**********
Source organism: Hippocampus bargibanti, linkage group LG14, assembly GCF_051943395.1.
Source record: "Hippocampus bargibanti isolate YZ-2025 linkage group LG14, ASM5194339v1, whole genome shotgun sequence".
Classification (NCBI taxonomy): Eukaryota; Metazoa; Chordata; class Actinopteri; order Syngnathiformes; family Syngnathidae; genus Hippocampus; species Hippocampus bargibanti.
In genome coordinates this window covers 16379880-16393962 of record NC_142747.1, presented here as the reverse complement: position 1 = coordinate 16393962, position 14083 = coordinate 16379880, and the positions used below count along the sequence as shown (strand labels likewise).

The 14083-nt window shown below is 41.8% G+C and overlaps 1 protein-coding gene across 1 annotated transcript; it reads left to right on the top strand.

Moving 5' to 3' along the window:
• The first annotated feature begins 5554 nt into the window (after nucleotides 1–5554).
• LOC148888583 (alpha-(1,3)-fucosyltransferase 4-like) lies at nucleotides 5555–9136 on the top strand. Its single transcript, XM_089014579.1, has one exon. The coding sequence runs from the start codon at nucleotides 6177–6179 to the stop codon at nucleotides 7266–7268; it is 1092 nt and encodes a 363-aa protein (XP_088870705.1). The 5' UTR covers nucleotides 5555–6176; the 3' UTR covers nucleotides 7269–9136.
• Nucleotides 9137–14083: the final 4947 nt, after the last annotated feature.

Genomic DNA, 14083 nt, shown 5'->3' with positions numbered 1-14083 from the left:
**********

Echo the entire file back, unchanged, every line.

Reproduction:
Source organism: Hippocampus bargibanti, linkage group LG14, assembly GCF_051943395.1.
Source record: "Hippocampus bargibanti isolate YZ-2025 linkage group LG14, ASM5194339v1, whole genome shotgun sequence".
Classification (NCBI taxonomy): Eukaryota; Metazoa; Chordata; class Actinopteri; order Syngnathiformes; family Syngnathidae; genus Hippocampus; species Hippocampus bargibanti.
In genome coordinates this window covers 16379880-16393962 of record NC_142747.1, presented here as the reverse complement: position 1 = coordinate 16393962, position 14083 = coordinate 16379880, and the positions used below count along the sequence as shown (strand labels likewise).

The 14083-nt window shown below is 41.8% G+C and overlaps 1 protein-coding gene across 1 annotated transcript; it reads left to right on the top strand.

Moving 5' to 3' along the window:
• The first annotated feature begins 5554 nt into the window (after nucleotides 1–5554).
• LOC148888583 (alpha-(1,3)-fucosyltransferase 4-like) lies at nucleotides 5555–9136 on the top strand. Its single transcript, XM_089014579.1, has one exon. The coding sequence runs from the start codon at nucleotides 6177–6179 to the stop codon at nucleotides 7266–7268; it is 1092 nt and encodes a 363-aa protein (XP_088870705.1). The 5' UTR covers nucleotides 5555–6176; the 3' UTR covers nucleotides 7269–9136.
• Nucleotides 9137–14083: the final 4947 nt, after the last annotated feature.

Genomic DNA, 14083 nt, shown 5'->3' with positions numbered 1-14083 from the left: